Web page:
There are also some app improvements that I’ll gloss over. Safari gets some stability updates and now has “Do Not Track” browser protection with some machine learning bundled in, and the option to disable autoplaying videos on websites is enabled by default, which is a nice touch. Mail gets some improvements in the user interface, allowing split-screen composing of mails and improving the search functionality. Photos now includes editing tools that bring it up to par with the likes of Adobe Photoshop Elements. There’s also H.265 video support in the movie player now, allowing for GPU-accelerated playback of UHD 4K media.

Split-screen app support is now supported everywhere and for everything Apple makes on MacOS. Windows 10 has had this for a while, so it’s nice to see Apple following suit here. Siri also knows more about you now thanks to machine learning, and is that little bit creepier in reminding you about your hair appointment later today by also telling you when to leave to beat the traffic.

Metal 2 and VR Support

MacOS High Sierra ships with support for VR headsets and the SteamVR API from Valve. It also now has support for the VR rendering engines in Unreal Engine and Unity, and there’s support for the HTC Vive in the upcoming beta. Soon, the Oculus Rift will join in the pack, and hopefully we’ll see others like the Microsoft VR headsets join the crowd. This is a huge jump for Apple to make, and they seem fairly confident that developers on the Mac will want to use the platform over Windows for VR development, at least for things that aren’t fully 3D games. Support for the moment is quite slim on the feature side, but all the base functionality is there – support for viewport arrays to render objects properly instead of stretching them out in your peripheral vision, system tracing for performance monitoring, frame pacing on the GPU for VR workloads, and a full frame debugger. You could say things are getting pretty serious.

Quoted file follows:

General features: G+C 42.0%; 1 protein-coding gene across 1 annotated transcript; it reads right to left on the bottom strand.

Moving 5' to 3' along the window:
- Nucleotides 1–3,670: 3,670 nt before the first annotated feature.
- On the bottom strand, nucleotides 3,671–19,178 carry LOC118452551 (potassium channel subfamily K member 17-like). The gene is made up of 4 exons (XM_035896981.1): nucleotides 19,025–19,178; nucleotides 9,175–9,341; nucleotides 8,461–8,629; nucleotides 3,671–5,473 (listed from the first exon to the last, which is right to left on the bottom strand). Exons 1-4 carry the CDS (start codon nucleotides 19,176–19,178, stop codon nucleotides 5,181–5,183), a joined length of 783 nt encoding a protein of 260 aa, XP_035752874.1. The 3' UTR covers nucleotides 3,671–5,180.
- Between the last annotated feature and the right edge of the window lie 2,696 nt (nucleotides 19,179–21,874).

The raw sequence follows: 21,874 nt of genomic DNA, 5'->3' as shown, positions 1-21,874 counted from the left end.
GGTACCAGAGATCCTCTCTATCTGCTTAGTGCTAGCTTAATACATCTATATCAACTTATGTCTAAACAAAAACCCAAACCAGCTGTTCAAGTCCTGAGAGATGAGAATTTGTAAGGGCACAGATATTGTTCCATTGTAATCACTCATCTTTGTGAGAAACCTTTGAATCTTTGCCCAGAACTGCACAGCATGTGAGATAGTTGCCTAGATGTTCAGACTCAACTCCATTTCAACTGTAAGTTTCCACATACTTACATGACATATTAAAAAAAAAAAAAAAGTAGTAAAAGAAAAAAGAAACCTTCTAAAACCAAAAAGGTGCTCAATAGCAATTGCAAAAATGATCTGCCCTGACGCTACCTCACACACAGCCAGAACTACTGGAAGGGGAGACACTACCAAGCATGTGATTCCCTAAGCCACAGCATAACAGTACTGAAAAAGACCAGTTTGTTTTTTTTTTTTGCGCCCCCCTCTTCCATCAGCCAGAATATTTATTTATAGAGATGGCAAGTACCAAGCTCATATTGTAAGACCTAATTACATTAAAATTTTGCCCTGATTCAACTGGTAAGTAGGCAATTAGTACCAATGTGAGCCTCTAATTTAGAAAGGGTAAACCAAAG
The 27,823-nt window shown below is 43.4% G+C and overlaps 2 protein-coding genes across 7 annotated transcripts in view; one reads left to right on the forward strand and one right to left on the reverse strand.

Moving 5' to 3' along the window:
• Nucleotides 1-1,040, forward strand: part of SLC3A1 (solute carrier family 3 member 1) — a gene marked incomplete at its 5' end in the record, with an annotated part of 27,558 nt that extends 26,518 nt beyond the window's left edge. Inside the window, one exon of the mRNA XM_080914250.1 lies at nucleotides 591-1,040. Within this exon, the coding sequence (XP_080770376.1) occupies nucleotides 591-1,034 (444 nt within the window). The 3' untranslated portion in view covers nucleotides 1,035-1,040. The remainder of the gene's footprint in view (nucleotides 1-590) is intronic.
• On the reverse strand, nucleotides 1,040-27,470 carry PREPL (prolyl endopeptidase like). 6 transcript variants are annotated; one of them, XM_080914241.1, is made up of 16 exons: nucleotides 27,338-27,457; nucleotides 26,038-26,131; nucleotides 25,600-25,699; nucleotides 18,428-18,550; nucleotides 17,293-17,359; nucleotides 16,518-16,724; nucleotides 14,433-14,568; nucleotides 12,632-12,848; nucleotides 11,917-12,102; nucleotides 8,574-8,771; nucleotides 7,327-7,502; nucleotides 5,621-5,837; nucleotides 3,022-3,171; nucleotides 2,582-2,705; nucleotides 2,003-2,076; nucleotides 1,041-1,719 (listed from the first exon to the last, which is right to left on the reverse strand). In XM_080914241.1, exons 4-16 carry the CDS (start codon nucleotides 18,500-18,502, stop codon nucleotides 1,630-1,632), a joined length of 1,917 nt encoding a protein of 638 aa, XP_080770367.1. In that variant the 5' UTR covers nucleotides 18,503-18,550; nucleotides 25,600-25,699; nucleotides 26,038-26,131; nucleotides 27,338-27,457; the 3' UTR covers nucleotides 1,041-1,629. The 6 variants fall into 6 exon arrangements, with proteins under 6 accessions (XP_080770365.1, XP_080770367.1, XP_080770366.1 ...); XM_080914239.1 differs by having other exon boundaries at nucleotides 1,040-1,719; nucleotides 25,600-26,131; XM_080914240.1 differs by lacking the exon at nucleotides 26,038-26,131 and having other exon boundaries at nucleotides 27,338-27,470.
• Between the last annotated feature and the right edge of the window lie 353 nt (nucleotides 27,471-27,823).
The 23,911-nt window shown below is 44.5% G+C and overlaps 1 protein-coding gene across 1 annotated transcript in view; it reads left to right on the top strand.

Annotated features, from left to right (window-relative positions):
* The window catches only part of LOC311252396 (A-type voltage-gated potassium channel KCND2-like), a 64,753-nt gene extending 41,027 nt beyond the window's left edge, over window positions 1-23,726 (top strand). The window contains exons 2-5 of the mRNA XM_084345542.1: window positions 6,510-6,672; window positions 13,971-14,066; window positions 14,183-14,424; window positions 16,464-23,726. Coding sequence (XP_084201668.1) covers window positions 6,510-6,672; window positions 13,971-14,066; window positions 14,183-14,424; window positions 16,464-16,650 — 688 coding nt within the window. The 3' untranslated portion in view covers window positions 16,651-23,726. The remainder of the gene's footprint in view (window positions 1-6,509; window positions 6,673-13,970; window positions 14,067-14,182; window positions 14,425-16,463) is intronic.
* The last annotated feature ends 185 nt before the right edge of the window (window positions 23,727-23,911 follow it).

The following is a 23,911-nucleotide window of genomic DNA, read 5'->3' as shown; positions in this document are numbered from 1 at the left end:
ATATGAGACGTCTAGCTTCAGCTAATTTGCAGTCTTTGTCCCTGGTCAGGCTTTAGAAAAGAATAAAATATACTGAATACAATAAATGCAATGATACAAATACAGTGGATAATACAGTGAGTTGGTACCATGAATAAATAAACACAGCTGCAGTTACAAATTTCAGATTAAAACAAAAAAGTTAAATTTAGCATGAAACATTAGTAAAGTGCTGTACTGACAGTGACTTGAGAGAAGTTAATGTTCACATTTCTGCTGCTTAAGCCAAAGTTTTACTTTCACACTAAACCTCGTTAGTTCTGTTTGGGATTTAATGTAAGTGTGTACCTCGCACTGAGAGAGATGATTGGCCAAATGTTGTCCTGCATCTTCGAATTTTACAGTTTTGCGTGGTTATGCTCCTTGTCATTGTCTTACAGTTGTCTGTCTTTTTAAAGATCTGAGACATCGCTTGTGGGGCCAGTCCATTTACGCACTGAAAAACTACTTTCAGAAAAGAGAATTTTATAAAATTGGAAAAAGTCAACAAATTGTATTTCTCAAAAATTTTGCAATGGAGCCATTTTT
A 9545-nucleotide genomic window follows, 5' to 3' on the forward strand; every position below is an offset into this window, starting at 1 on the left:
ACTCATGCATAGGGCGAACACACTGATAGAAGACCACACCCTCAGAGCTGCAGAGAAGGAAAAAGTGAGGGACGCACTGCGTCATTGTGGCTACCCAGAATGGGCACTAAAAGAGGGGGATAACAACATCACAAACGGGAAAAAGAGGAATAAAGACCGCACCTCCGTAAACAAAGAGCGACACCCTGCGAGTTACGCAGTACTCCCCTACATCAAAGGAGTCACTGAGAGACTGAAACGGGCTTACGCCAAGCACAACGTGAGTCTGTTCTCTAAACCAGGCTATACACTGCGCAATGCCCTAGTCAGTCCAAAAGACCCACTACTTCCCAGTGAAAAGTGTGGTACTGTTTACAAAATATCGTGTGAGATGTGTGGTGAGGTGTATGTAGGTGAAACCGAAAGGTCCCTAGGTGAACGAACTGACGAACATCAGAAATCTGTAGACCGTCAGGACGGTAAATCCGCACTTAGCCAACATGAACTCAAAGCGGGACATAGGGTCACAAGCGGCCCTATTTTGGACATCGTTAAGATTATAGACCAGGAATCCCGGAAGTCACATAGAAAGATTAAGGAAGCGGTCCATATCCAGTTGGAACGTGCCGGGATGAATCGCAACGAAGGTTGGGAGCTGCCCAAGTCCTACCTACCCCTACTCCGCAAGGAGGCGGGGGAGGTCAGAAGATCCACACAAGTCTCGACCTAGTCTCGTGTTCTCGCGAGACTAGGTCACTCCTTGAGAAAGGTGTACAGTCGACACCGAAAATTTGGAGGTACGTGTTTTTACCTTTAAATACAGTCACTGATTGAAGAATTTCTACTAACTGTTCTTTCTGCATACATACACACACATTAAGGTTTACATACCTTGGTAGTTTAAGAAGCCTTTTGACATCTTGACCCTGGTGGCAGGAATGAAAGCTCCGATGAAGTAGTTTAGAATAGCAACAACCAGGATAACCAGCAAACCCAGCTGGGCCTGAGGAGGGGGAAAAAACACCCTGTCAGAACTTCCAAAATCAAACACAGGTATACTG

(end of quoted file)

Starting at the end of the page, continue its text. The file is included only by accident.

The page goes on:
Apple has a graphics API called Metal that is built on the backbone of AMD’s Mantle rendering API, as well as the Vulkan API from Khronos Group. First included on iOS and now on MacOS, Metal has been used widely by Apple and its partners for a lot of general purpose GPU compute work, as well as rendering games with a close-to-the-metal API. Metal 2 is an update that doesn’t change things too drastically. Metal 2 is now used to power all of the transition effects and windowing management of MacOS High Sierra, giving it near-identical response times to iOS devices. Because it includes components from OpenCL, it’s also now used for GPGPU work inside applications like Final Cut Pro and the Photos app for video and photo editing, as well as GPU-driven machine learning for data mining.

Metal 2 also powers the VR capabilities of MacOS High Sierra, which means that any games made for SteamVR on Mac would have to use Metal 2 as well instead of OpenGL. This isn’t a bad thing, but it does fragment the platforms more, and the Khronos Group now has to upgrade their Vulkan-to-Metal translation layer to allow for games using Vulkan to pass on those commands to the Metal 2 API.

Also announced is external graphics support for Metal. Previously this was only possible for AMD Radeon GPUs on the old Metal API, and many patches and hacks were needed to get things working. Not only is Apple giving developers and users full support for external GPU enclosures, they’re also selling them to registered developers. For $599, Apple will sell you a Sonnet Thunderbolt 3.0 external enclosure with an AMD Radeon RX 580 graphics card. It looks like NVIDIA is missing out on this one.

iMac and iMac Pro upgrades

Apple had some things to update on their iMac lineup. These all-in-one desktops now ship with Intel Kaby Lake processors, and a new UHD 4K display option for the iMac 21-inch model. The base models now have support for two Thunderbolt 3.0 devices via a Type-C connector, as well as four USB 3.0 Type-A ports. On the baseline iMac 21-inch, Intel is including their new Iris Pro 640 graphics with 64MB of embedded DRAM to speed things up a little. Moving up to the 4K option also gets you a Radeon RX 555 or RX 560 graphics depending on which model you choose with a 4K display, with up to 4GB GDDR5 VRAM.